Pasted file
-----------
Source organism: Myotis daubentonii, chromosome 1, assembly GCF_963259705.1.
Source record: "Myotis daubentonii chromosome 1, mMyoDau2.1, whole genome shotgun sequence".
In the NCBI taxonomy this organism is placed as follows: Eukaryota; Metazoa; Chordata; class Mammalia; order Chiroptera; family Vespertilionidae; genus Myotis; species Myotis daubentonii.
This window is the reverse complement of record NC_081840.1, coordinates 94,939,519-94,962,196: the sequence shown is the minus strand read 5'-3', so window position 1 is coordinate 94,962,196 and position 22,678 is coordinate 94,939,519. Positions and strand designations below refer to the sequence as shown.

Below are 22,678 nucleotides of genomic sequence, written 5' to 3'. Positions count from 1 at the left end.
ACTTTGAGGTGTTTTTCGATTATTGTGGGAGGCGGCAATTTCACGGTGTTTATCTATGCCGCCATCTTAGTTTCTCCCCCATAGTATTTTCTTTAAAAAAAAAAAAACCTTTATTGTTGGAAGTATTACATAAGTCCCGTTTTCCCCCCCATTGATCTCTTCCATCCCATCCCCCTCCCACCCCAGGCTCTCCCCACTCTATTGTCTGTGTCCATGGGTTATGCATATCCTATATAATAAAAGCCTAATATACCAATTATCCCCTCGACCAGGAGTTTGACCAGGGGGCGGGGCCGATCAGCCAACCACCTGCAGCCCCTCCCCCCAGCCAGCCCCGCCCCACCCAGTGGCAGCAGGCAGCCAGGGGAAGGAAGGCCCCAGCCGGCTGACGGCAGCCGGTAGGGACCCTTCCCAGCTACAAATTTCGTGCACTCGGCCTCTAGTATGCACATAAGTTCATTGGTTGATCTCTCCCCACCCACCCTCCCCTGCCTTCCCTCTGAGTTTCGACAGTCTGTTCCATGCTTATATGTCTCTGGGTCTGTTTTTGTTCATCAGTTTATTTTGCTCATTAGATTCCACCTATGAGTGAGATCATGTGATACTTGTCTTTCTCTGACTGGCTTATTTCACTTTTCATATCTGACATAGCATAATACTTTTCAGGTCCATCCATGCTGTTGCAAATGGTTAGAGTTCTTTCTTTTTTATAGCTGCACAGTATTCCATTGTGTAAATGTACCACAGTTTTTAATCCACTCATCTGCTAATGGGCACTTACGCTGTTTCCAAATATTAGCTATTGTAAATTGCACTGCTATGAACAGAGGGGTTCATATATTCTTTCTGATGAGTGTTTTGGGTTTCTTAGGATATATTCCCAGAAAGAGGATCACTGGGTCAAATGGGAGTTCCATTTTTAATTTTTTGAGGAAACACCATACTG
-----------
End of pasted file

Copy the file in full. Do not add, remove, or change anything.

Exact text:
Source organism: Myotis daubentonii, chromosome 1, assembly GCF_963259705.1.
Source record: "Myotis daubentonii chromosome 1, mMyoDau2.1, whole genome shotgun sequence".
In the NCBI taxonomy this organism is placed as follows: Eukaryota; Metazoa; Chordata; class Mammalia; order Chiroptera; family Vespertilionidae; genus Myotis; species Myotis daubentonii.
This window is the reverse complement of record NC_081840.1, coordinates 94,939,519-94,962,196: the sequence shown is the minus strand read 5'-3', so window position 1 is coordinate 94,962,196 and position 22,678 is coordinate 94,939,519. Positions and strand designations below refer to the sequence as shown.

Below are 22,678 nucleotides of genomic sequence, written 5' to 3'. Positions count from 1 at the left end.
ACTTTGAGGTGTTTTTCGATTATTGTGGGAGGCGGCAATTTCACGGTGTTTATCTATGCCGCCATCTTAGTTTCTCCCCCATAGTATTTTCTTTAAAAAAAAAAAAACCTTTATTGTTGGAAGTATTACATAAGTCCCGTTTTCCCCCCCATTGATCTCTTCCATCCCATCCCCCTCCCACCCCAGGCTCTCCCCACTCTATTGTCTGTGTCCATGGGTTATGCATATCCTATATAATAAAAGCCTAATATACCAATTATCCCCTCGACCAGGAGTTTGACCAGGGGGCGGGGCCGATCAGCCAACCACCTGCAGCCCCTCCCCCCAGCCAGCCCCGCCCCACCCAGTGGCAGCAGGCAGCCAGGGGAAGGAAGGCCCCAGCCGGCTGACGGCAGCCGGTAGGGACCCTTCCCAGCTACAAATTTCGTGCACTCGGCCTCTAGTATGCACATAAGTTCATTGGTTGATCTCTCCCCACCCACCCTCCCCTGCCTTCCCTCTGAGTTTCGACAGTCTGTTCCATGCTTATATGTCTCTGGGTCTGTTTTTGTTCATCAGTTTATTTTGCTCATTAGATTCCACCTATGAGTGAGATCATGTGATACTTGTCTTTCTCTGACTGGCTTATTTCACTTTTCATATCTGACATAGCATAATACTTTTCAGGTCCATCCATGCTGTTGCAAATGGTTAGAGTTCTTTCTTTTTTATAGCTGCACAGTATTCCATTGTGTAAATGTACCACAGTTTTTAATCCACTCATCTGCTAATGGGCACTTACGCTGTTTCCAAATATTAGCTATTGTAAATTGCACTGCTATGAACAGAGGGGTTCATATATTCTTTCTGATGAGTGTTTTGGGTTTCTTAGGATATATTCCCAGAAAGAGGATCACTGGGTCAAATGGGAGTTCCATTTTTAATTTTTTGAGGAAACACCATACTG